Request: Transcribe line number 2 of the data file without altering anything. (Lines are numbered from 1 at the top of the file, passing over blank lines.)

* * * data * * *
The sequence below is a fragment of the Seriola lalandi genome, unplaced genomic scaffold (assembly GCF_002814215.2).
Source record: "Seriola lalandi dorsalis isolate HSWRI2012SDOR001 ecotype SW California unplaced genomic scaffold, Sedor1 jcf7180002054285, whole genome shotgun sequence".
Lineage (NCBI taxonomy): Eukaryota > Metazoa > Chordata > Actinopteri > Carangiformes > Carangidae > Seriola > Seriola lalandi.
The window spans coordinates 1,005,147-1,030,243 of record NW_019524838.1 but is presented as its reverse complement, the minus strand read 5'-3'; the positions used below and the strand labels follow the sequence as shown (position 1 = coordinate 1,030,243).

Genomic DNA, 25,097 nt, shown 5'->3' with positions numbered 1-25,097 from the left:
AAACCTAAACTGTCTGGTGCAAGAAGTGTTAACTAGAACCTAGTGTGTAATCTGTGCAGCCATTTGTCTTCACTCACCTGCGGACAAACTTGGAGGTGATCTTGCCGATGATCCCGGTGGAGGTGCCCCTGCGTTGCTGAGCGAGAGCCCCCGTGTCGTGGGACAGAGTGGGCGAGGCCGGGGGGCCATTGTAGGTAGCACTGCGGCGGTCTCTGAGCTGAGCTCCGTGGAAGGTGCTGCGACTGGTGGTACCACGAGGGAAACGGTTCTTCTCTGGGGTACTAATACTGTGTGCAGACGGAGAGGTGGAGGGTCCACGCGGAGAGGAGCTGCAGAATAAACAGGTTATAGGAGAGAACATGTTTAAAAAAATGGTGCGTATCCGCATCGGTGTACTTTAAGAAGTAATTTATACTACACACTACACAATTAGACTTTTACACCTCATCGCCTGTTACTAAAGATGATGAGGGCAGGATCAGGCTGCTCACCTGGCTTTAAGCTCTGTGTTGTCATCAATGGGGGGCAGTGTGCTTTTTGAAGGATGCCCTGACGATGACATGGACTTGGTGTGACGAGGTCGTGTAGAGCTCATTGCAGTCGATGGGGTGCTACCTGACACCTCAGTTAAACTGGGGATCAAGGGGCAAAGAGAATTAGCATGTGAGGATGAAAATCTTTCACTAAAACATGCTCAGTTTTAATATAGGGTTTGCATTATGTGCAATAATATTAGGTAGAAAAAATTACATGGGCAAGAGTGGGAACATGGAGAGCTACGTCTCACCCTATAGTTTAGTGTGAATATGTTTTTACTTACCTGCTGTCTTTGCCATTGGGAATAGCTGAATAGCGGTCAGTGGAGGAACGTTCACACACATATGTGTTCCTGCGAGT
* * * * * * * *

Source record: "Seriola lalandi dorsalis isolate HSWRI2012SDOR001 ecotype SW California unplaced genomic scaffold, Sedor1 jcf7180002054285, whole genome shotgun sequence".